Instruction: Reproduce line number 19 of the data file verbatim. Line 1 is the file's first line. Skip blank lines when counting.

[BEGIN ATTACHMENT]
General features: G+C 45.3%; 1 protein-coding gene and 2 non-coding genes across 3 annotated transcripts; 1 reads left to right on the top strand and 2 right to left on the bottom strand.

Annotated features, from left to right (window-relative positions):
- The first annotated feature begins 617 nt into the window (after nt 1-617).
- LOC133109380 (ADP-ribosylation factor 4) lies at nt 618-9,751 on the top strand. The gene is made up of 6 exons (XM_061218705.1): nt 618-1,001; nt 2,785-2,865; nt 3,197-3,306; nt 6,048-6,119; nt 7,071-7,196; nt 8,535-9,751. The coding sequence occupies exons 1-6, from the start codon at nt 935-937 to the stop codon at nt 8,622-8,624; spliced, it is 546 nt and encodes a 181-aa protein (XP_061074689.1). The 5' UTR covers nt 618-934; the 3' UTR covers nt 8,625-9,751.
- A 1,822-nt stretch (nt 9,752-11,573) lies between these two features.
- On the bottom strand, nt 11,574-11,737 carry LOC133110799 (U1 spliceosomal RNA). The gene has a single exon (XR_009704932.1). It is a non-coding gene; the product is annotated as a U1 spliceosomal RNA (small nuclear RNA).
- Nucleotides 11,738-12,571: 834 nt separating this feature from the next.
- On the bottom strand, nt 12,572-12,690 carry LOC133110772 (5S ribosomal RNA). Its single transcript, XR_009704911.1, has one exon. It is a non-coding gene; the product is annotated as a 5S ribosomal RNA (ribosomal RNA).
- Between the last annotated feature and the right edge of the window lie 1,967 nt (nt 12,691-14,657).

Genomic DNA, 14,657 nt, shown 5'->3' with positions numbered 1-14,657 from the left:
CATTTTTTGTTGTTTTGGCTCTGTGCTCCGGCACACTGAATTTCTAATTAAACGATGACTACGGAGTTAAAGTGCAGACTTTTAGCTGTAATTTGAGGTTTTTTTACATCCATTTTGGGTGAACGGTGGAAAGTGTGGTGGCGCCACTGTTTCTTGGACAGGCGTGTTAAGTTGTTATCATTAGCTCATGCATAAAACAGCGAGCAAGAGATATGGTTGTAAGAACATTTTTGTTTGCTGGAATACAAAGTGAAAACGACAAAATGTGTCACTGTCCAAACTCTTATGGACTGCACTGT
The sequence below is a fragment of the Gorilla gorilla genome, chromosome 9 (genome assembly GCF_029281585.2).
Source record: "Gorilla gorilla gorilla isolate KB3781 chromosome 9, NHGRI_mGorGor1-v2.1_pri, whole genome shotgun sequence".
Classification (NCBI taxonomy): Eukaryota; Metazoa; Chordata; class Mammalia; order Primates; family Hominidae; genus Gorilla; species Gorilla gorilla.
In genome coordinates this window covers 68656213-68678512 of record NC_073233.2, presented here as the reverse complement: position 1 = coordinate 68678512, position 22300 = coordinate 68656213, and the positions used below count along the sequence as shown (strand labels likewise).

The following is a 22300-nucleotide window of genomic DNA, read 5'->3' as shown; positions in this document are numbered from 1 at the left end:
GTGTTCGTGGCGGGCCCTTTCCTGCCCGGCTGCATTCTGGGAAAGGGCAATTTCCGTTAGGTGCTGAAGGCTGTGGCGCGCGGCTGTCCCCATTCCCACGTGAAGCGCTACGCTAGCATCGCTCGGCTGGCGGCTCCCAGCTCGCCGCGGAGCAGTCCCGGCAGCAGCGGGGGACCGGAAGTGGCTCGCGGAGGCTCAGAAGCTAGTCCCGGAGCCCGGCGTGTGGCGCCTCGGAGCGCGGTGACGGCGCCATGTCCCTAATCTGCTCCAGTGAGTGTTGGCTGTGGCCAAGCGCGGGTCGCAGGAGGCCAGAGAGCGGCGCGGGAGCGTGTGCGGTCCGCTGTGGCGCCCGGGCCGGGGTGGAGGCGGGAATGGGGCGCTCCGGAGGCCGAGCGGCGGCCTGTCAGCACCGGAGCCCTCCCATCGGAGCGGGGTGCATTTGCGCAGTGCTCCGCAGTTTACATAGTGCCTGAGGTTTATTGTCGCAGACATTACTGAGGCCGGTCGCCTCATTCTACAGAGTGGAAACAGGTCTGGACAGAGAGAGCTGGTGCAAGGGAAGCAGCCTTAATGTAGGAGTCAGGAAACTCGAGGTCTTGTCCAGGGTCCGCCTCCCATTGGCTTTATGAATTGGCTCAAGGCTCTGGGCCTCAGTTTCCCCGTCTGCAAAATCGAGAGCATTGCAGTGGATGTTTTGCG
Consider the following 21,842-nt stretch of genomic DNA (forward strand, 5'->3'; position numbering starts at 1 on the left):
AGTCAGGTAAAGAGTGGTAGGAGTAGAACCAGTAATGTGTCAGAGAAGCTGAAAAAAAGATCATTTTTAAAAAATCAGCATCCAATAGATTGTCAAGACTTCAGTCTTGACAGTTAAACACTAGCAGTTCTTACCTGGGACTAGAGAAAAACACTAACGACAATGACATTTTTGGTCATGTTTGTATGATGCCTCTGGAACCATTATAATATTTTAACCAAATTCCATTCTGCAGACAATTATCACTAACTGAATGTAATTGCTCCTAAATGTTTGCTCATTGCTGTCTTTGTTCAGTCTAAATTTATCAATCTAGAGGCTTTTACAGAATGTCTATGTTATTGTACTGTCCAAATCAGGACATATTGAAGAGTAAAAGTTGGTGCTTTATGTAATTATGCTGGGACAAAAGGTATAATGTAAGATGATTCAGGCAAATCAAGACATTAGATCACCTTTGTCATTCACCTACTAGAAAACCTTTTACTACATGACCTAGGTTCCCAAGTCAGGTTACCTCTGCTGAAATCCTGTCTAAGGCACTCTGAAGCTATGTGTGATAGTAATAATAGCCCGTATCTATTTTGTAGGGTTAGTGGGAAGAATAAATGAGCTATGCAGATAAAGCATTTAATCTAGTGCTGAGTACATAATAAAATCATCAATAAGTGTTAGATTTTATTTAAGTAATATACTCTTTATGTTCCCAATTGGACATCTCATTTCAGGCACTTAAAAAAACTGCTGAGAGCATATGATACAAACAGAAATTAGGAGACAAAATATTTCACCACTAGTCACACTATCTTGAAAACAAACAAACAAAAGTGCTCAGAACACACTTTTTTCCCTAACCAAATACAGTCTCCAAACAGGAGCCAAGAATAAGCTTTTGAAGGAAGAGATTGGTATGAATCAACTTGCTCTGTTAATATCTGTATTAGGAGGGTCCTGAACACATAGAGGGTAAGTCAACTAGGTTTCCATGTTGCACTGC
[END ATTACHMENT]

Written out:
AGTCAGGTAAAGAGTGGTAGGAGTAGAACCAGTAATGTGTCAGAGAAGCTGAAAAAAAGATCATTTTTAAAAAATCAGCATCCAATAGATTGTCAAGACTTCAGTCTTGACAGTTAAACACTAGCAGTTCTTACCTGGGACTAGAGAAAAACACTAACGACAATGACATTTTTGGTCATGTTTGTATGATGCCTCTGGAACCATTATAATATTTTAACCAAATTCCATTCTGCAGACAATTATCACTAACTGAATGTAATTGCTCCTAAATGTTTGCTCATTGCTGTCTTTGTTCAGTCTAAATTTATCAATCTAGAGGCTTTTACAGAATGTCTATGTTATTGTACTGTCCAAATCAGGACATATTGAAGAGTAAAAGTTGGTGCTTTATGTAATTATGCTGGGACAAAAGGTATAATGTAAGATGATTCAGGCAAATCAAGACATTAGATCACCTTTGTCATTCACCTACTAGAAAACCTTTTACTACATGACCTAGGTTCCCAAGTCAGGTTACCTCTGCTGAAATCCTGTCTAAGGCACTCTGAAGCTATGTGTGATAGTAATAATAGCCCGTATCTATTTTGTAGGGTTAGTGGGAAGAATAAATGAGCTATGCAGATAAAGCATTTAATCTAGTGCTGAGTACATAATAAAATCATCAATAAGTGTTAGATTTTATTTAAGTAATATACTCTTTATGTTCCCAATTGGACATCTCATTTCAGGCACTTAAAAAAACTGCTGAGAGCATATGATACAAACAGAAATTAGGAGACAAAATATTTCACCACTAGTCACACTATCTTGAAAACAAACAAACAAAAGTGCTCAGAACACACTTTTTTCCCTAACCAAATACAGTCTCCAAACAGGAGCCAAGAATAAGCTTTTGAAGGAAGAGATTGGTATGAATCAACTTGCTCTGTTAATATCTGTATTAGGAGGGTCCTGAACACATAGAGGGTAAGTCAACTAGGTTTCCATGTTGCACTGC